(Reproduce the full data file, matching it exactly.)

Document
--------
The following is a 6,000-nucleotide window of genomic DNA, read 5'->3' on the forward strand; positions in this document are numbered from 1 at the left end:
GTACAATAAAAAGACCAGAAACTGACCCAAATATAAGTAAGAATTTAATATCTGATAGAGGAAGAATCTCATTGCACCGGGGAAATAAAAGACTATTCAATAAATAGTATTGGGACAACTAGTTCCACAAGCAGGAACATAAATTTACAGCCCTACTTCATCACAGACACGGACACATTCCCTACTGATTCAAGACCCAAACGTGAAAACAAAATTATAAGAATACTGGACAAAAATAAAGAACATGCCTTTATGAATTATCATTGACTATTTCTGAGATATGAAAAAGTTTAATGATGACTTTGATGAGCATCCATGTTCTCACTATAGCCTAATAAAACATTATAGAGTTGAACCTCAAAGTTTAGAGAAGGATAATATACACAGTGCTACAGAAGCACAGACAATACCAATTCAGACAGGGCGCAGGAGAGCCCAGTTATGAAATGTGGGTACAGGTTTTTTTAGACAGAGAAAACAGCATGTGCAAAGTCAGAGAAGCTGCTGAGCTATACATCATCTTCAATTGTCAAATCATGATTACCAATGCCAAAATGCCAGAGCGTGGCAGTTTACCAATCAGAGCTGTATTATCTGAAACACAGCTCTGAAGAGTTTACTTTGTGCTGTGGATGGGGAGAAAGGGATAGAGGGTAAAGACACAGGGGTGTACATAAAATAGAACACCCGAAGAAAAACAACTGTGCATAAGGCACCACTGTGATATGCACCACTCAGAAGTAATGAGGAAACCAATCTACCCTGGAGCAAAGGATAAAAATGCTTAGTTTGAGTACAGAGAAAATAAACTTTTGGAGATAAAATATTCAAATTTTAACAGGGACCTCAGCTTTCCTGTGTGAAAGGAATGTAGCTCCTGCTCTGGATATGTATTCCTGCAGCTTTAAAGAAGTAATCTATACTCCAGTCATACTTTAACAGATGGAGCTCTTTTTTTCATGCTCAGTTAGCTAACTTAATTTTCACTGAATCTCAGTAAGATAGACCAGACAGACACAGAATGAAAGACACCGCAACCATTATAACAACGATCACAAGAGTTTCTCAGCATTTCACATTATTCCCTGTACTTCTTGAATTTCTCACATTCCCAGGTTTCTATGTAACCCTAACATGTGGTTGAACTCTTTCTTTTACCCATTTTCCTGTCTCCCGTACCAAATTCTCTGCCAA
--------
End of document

The following is a 6,000-nucleotide window of genomic DNA, read 5'->3' on the forward strand; positions in this document are numbered from 1 at the left end:
GTACAATAAAAAGACCAGAAACTGACCCAAATATAAGTAAGAATTTAATATCTGATAGAGGAAGAATCTCATTGCACCGGGGAAATAAAAGACTATTCAATAAATAGTATTGGGACAACTAGTTCCACAAGCAGGAACATAAATTTACAGCCCTACTTCATCACAGACACGGACACATTCCCTACTGATTCAAGACCCAAACGTGAAAACAAAATTATAAGAATACTGGACAAAAATAAAGAACATGCCTTTATGAATTATCATTGACTATTTCTGAGATATGAAAAAGTTTAATGATGACTTTGATGAGCATCCATGTTCTCACTATAGCCTAATAAAACATTATAGAGTTGAACCTCAAAGTTTAGAGAAGGATAATATACACAGTGCTACAGAAGCACAGACAATACCAATTCAGACAGGGCGCAGGAGAGCCCAGTTATGAAATGTGGGTACAGGTTTTTTTAGACAGAGAAAACAGCATGTGCAAAGTCAGAGAAGCTGCTGAGCTATACATCATCTTCAATTGTCAAATCATGATTACCAATGCCAAAATGCCAGAGCGTGGCAGTTTACCAATCAGAGCTGTATTATCTGAAACACAGCTCTGAAGAGTTTACTTTGTGCTGTGGATGGGGAGAAAGGGATAGAGGGTAAAGACACAGGGGTGTACATAAAATAGAACACCCGAAGAAAAACAACTGTGCATAAGGCACCACTGTGATATGCACCACTCAGAAGTAATGAGGAAACCAATCTACCCTGGAGCAAAGGATAAAAATGCTTAGTTTGAGTACAGAGAAAATAAACTTTTGGAGATAAAATATTCAAATTTTAACAGGGACCTCAGCTTTCCTGTGTGAAAGGAATGTAGCTCCTGCTCTGGATATGTATTCCTGCAGCTTTAAAGAAGTAATCTATACTCCAGTCATACTTTAACAGATGGAGCTCTTTTTTTCATGCTCAGTTAGCTAACTTAATTTTCACTGAATCTCAGTAAGATAGACCAGACAGACACAGAATGAAAGACACCGCAACCATTATAACAACGATCACAAGAGTTTCTCAGCATTTCACATTATTCCCTGTACTTCTTGAATTTCTCACATTCCCAGGTTTCTATGTAACCCTAACATGTGGTTGAACTCTTTCTTTTACCCATTTTCCTGTCTCCCGTACCAAATTCTCTGCCAA